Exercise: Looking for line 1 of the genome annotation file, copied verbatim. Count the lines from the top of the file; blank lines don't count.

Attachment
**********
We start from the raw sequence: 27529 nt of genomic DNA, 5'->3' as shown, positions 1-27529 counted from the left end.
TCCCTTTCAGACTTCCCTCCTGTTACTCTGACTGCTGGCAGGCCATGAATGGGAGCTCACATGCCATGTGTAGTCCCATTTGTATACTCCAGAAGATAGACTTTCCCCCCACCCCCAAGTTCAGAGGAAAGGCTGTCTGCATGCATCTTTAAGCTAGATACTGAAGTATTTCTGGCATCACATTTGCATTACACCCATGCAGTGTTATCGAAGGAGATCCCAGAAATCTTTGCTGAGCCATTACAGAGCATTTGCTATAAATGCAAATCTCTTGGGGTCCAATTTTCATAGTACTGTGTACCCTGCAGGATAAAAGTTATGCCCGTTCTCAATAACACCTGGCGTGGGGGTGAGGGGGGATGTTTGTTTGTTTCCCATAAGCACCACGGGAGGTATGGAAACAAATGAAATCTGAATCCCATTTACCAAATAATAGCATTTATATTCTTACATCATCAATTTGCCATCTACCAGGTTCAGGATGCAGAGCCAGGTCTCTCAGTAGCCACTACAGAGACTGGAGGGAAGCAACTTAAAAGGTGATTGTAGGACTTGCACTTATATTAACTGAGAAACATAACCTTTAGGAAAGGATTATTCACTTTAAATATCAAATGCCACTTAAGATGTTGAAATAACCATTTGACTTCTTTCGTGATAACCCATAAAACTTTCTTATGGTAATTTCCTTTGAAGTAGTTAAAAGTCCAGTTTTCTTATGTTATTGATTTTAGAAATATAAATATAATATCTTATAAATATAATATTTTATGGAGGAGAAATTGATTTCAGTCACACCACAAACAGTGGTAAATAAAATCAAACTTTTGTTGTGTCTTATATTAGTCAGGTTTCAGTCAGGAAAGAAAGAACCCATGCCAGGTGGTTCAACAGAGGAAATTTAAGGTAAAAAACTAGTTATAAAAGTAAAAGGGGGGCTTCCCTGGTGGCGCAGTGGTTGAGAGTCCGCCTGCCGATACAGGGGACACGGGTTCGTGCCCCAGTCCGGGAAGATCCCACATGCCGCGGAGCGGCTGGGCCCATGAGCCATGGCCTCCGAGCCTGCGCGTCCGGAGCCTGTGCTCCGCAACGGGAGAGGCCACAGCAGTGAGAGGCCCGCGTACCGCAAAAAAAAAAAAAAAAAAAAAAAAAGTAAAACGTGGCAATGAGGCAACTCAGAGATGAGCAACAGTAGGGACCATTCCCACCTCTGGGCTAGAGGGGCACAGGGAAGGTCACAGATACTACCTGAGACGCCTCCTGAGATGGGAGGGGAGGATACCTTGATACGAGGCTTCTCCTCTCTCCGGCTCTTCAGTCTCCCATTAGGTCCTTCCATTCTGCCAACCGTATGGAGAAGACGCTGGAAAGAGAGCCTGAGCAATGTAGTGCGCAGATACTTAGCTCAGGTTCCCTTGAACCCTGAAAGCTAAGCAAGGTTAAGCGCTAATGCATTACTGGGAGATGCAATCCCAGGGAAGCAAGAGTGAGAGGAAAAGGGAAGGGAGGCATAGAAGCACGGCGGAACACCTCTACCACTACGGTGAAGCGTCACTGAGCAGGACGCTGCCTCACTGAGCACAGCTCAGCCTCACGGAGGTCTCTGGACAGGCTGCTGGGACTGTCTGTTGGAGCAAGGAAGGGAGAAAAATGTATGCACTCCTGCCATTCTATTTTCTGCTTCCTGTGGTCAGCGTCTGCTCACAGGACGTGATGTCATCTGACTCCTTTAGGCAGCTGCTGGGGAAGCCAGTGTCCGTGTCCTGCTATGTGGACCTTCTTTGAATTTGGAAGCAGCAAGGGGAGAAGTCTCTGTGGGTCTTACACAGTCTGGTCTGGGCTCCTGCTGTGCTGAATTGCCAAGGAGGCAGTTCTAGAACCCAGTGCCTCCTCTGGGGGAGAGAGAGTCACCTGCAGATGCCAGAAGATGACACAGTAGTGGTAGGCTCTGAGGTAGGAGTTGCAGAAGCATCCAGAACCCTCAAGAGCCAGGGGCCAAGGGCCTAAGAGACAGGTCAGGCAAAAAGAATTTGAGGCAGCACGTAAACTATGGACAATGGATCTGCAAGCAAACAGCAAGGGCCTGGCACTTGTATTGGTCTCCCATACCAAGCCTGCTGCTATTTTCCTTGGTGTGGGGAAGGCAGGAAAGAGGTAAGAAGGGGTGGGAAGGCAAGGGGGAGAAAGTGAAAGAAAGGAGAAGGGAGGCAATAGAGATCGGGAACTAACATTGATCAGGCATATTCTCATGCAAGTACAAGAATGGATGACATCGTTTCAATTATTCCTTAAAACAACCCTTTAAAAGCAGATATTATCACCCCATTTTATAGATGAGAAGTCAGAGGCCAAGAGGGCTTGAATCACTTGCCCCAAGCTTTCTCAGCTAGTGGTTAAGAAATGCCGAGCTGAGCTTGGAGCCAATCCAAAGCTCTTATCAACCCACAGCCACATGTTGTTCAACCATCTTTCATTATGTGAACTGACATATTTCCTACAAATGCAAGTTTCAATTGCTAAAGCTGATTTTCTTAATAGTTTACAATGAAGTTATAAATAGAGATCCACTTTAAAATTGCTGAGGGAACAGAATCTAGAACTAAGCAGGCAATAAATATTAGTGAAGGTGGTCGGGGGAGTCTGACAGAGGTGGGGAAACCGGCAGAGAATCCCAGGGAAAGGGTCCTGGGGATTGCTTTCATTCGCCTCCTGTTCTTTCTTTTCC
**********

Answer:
We start from the raw sequence: 27529 nt of genomic DNA, 5'->3' as shown, positions 1-27529 counted from the left end.